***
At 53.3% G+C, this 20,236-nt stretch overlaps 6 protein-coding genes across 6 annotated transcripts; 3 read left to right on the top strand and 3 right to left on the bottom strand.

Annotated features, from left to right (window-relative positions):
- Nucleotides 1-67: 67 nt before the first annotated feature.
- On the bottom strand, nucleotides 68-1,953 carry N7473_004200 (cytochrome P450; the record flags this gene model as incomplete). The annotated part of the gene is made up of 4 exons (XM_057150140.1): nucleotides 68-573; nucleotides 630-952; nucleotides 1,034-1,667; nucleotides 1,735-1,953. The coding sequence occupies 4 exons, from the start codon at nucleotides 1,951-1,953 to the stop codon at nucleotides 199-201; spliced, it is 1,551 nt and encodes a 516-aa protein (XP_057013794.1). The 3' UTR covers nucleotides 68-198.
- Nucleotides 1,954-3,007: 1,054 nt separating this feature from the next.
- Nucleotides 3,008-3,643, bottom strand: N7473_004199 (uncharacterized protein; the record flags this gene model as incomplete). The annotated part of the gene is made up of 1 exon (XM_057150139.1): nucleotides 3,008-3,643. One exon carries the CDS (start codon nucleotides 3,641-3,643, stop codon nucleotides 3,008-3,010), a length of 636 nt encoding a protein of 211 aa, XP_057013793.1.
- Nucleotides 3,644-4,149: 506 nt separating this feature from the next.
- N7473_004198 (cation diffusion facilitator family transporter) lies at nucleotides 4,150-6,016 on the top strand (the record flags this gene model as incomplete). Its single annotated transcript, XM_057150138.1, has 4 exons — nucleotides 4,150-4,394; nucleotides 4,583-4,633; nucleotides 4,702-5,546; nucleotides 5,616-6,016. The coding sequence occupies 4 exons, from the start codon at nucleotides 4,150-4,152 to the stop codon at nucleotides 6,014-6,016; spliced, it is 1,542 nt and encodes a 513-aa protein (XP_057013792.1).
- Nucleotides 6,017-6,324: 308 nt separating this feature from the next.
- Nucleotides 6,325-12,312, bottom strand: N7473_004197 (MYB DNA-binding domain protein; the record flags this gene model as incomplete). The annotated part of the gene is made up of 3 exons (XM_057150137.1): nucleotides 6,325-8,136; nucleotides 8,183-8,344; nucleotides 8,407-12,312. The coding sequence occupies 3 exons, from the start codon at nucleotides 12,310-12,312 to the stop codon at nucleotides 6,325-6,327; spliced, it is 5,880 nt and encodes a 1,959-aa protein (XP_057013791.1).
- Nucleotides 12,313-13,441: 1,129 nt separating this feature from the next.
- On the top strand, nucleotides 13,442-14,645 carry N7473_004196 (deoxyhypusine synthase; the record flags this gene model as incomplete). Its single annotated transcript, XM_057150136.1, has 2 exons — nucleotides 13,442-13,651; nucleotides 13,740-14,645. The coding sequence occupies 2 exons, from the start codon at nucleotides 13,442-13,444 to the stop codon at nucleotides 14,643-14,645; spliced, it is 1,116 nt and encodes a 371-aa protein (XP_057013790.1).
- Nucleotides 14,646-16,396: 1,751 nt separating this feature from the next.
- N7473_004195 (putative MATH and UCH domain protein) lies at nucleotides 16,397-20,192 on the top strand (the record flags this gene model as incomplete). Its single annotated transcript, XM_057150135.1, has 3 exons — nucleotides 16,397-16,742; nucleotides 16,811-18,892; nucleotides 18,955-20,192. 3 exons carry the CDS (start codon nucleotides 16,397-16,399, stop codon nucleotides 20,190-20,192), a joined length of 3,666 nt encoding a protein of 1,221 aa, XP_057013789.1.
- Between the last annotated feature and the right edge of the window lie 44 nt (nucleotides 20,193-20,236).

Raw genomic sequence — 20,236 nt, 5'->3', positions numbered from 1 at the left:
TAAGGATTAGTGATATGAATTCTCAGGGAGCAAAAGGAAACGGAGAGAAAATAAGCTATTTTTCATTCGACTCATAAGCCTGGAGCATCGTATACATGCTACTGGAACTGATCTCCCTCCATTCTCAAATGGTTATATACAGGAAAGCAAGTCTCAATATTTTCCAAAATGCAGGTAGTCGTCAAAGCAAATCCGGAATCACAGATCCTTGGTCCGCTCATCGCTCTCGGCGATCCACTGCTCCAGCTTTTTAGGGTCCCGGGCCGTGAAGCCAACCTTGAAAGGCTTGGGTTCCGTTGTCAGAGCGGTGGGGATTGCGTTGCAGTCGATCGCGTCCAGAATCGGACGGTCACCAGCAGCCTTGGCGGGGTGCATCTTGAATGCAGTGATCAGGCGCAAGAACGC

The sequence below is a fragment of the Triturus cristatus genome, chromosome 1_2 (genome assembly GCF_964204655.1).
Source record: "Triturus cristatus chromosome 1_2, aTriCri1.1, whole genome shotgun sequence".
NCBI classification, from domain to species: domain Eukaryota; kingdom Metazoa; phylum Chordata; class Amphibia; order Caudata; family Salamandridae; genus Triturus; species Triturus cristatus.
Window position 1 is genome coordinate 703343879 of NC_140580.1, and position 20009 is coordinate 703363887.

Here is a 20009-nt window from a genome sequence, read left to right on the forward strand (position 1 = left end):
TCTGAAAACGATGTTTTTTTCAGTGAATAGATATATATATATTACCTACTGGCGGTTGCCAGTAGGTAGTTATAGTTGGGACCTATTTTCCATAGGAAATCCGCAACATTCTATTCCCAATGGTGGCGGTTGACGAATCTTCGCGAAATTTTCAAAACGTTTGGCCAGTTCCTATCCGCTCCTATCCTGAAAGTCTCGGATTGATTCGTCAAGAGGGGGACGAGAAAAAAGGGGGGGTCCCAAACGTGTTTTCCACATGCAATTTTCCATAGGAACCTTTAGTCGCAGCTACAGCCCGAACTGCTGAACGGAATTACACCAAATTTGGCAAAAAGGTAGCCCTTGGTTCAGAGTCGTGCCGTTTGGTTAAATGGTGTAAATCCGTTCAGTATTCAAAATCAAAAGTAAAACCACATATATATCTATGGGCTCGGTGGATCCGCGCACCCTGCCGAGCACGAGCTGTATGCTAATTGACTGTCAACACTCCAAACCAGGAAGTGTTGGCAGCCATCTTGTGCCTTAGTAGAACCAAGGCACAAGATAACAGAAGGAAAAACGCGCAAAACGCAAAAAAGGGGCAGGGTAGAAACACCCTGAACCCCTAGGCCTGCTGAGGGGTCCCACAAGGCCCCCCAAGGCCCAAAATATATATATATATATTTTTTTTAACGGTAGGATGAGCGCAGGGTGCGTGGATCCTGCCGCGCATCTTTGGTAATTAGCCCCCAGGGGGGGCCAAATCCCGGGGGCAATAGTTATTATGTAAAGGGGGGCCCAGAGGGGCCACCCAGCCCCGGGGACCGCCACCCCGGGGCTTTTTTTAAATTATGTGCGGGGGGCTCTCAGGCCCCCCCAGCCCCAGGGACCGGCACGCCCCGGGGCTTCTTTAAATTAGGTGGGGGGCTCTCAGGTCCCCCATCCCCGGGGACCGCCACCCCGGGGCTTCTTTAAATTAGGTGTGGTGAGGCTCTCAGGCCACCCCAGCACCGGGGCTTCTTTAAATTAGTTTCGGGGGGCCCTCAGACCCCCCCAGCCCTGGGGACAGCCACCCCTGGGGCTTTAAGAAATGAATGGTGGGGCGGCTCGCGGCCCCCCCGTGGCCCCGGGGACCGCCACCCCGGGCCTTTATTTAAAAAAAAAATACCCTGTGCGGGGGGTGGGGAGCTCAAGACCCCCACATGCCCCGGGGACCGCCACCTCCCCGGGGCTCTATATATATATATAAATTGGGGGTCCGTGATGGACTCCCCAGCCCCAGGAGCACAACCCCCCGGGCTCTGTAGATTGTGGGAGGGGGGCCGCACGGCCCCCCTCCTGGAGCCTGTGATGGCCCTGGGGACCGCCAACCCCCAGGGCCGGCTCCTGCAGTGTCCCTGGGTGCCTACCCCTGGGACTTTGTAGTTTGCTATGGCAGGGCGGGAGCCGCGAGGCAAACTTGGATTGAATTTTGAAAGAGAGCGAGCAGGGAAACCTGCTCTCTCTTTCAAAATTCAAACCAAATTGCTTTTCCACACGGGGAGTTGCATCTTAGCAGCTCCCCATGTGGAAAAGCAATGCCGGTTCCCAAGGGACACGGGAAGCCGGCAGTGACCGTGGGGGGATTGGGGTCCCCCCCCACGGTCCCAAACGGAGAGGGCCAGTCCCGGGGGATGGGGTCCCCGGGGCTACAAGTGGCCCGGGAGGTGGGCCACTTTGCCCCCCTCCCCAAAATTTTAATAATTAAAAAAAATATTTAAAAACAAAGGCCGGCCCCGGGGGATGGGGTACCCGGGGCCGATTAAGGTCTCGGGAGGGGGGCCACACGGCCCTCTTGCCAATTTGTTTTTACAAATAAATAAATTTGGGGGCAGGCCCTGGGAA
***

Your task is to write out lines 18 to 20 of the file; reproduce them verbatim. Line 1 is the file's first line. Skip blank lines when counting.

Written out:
The sequence below is a fragment of the Triturus cristatus genome, chromosome 1_2 (genome assembly GCF_964204655.1).
Source record: "Triturus cristatus chromosome 1_2, aTriCri1.1, whole genome shotgun sequence".
NCBI classification, from domain to species: domain Eukaryota; kingdom Metazoa; phylum Chordata; class Amphibia; order Caudata; family Salamandridae; genus Triturus; species Triturus cristatus.